The logo of Forbes magazine is seen on a board at the St. Petersburg International Economic Forum 2017 (SPIEF 2017) in St. Petersburg, Russia, June 1, 2017. REUTERS/Sergei Karpukhin/File Photo Acquire Licensing RightsNov 21 (Reuters) - Forbes' parent company has called off its acquisition by Luminar Technologies (LAZR.O) CEO Austin Russell, as the billionaire could not come up with the financing, an internal Forbes memo seen by Reuters on Tuesday showed. Forbes was valued at $475 million in 2014 when Integrated Whale Media bought a majority stake in the company from the Forbes family and investment group Elevation Partners. Chinese conglomerate HNA Group made an unsuccessful bid to acquire a majority stake in Forbes in 2017, Reuters reported at the time. Forbes, one of the oldest U.S. media outlets, publishes its eponymous flagship magazine, which reaches 5 million readers.
Persons: Sergei Karpukhin, Forbes, Austin Russell, Mike Federle, Dawn Chmielewski, Helen Coster, Akash Sriram, Maju Samuel, Richard Chang Organizations: Forbes, St ., Economic, REUTERS, Luminar Technologies, Reuters, Forbes Media, The, Integrated Whale Media, Partners, HNA Group, Thomson Locations: St, St . Petersburg, Russia, Russell's, U.S, Los Angeles, New York, Bengaluru
Russian billionaire Fridman loses challenge over mansion upkeep
  + stars: | 2023-10-26 | by ( )   time to read: +3 min
REUTERS/Sergei Karpukhin/File Photo/File Photo Acquire Licensing RightsLONDON, Oct 26 (Reuters) - Sanctioned Russian billionaire Mikhail Fridman cannot spend thousands of pounds a month on the upkeep of his London mansion, containing a 44 million-pound ($53.2 million) art collection, London's High Court ruled on Thursday. The 59-year-old also wanted to spend 1,850 pounds a month on communications systems, which Fridman said regulate Athlone House's telephones, IT, lighting, heating and security. Athlone House, in north London, was raided by Britain's National Crime Agency in December, which is the subject of a separate legal challenge by Fridman. The Russian billionaire, whose net worth is estimated by Forbes magazine at $12.8 billion, has been subject to British sanctions since March 2022, a month after Russia invaded Ukraine. His designation under Britain's sanctions regime was updated in September to remove a reference to him being a "pro-Kremlin oligarch".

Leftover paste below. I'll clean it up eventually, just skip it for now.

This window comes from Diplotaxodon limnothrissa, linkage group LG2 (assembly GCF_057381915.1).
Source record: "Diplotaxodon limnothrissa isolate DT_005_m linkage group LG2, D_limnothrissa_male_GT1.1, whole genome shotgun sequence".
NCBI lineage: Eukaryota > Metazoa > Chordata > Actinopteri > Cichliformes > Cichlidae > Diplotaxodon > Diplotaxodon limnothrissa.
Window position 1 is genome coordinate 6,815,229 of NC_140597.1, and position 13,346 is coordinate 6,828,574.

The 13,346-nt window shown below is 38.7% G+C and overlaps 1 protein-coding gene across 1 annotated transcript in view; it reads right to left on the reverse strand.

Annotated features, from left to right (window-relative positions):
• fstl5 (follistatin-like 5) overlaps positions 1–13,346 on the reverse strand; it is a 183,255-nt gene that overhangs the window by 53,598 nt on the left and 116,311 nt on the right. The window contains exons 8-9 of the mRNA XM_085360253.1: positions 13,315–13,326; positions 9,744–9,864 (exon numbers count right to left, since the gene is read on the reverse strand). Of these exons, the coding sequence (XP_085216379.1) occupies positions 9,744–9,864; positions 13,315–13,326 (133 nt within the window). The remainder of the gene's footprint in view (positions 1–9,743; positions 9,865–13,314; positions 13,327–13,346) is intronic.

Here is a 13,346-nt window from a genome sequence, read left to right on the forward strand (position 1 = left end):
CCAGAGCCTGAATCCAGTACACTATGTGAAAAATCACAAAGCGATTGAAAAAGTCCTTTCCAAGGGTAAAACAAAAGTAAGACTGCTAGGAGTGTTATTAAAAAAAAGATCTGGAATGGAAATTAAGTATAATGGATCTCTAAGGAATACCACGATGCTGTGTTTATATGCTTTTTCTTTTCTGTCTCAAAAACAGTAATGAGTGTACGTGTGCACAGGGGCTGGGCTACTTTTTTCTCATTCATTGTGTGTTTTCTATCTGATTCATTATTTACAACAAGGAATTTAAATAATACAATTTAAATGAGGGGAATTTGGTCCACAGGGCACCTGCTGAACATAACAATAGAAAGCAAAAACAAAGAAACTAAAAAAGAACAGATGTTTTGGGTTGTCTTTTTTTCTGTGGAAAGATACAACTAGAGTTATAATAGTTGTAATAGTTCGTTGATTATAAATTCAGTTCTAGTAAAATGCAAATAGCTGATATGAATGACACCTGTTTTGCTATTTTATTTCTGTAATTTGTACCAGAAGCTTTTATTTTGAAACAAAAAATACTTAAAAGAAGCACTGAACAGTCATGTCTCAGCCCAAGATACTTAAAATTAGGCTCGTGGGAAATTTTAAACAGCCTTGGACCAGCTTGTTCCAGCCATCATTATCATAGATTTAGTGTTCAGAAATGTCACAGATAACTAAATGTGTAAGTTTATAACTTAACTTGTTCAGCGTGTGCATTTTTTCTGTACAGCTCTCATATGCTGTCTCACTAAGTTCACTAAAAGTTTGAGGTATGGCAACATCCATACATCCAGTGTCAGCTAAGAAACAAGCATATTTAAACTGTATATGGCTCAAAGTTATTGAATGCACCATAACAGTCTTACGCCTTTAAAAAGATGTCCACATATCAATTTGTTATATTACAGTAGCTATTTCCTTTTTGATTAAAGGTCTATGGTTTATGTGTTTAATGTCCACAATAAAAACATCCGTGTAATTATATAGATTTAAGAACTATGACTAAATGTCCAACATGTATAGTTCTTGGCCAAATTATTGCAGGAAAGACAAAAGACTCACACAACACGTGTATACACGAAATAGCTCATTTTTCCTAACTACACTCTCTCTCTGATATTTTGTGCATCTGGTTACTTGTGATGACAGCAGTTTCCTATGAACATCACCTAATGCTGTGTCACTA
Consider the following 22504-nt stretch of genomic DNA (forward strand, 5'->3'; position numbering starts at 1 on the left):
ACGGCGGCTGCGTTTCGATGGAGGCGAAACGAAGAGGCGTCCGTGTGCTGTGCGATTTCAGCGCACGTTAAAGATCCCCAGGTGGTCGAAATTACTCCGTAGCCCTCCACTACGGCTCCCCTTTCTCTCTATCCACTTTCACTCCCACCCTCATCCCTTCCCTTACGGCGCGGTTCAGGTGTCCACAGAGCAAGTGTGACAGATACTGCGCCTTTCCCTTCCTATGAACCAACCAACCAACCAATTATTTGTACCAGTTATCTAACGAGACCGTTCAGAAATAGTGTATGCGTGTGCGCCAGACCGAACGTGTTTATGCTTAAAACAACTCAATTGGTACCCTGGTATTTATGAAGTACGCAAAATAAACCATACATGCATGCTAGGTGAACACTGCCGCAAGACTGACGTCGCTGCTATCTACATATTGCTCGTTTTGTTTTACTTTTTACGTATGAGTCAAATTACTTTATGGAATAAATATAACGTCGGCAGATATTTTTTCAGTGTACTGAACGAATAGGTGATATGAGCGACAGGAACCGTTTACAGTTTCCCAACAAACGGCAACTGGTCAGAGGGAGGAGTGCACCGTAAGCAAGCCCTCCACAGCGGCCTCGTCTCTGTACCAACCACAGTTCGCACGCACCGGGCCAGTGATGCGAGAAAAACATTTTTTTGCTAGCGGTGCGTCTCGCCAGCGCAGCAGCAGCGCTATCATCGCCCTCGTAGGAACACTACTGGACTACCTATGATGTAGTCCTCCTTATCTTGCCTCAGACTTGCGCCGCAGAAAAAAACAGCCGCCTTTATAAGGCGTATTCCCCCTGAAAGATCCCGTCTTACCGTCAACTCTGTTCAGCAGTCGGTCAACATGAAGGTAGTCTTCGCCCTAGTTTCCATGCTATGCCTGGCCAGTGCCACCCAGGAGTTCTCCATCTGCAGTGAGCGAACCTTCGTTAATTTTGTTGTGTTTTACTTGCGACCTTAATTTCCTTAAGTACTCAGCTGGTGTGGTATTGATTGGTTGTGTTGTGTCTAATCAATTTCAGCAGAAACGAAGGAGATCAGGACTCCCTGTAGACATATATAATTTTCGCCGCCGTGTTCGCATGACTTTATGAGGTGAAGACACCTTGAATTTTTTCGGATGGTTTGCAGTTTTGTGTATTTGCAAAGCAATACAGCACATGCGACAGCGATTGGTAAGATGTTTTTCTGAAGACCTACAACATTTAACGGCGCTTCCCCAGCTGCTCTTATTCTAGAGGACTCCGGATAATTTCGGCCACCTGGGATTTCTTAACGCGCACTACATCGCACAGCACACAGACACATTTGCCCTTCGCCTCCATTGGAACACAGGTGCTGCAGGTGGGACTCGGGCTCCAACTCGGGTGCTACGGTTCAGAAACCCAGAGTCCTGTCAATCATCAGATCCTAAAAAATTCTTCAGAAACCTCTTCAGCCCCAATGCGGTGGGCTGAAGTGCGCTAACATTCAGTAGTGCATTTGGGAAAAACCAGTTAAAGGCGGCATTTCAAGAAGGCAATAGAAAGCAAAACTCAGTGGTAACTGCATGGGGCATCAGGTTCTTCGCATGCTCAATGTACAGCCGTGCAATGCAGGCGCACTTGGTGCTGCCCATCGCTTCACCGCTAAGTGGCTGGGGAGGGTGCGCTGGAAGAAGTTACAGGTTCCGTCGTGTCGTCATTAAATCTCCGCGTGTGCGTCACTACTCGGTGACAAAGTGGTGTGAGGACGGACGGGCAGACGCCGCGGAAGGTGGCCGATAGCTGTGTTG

Persons: Mikhail Fridman, Sergei Karpukhin, Fridman, Judge Pushpinder Saini, Fridman's, OFSI, Saini, Sam Tobin, Deborah Kyvrikosaios Organizations: Alfa Group, Russian, Industrialists, Entrepreneurs, REUTERS, Athlone, Athlone House, Britain's National Crime Agency, Forbes, Thomson Locations: Russian Union, Moscow, Russia, Russian, Athlone, Britain, Israel, London, Ukraine
Russian President Vladimir Putin speaks during a press conference at the Commonwealth of Independent States' head of states meeting on Oct. 13, 2023, in Bishkek, Kyrgyzstan. This pool photograph distributed by Russian state owned agency Sputnik shows Russia's President Vladimir Putin and his Kyrgyz counterpart Sadyr Japarov attending a welcoming ceremony prior to their talks in Bishkek on October 12, 2023. In fact, she said, Kyiv's resistance highlighted to Russia's neighbors and partners that "Russian power is a bubble with only a nuclear button in its center." Russian President Vladimir Putin enters the hall during Russian-Uzbek talks at the Grand Kremlin Palace on Oct. 6, 2023. So it's fair to say that if you do not control Ukraine, you do not control the post-Soviet space," he told CNBC.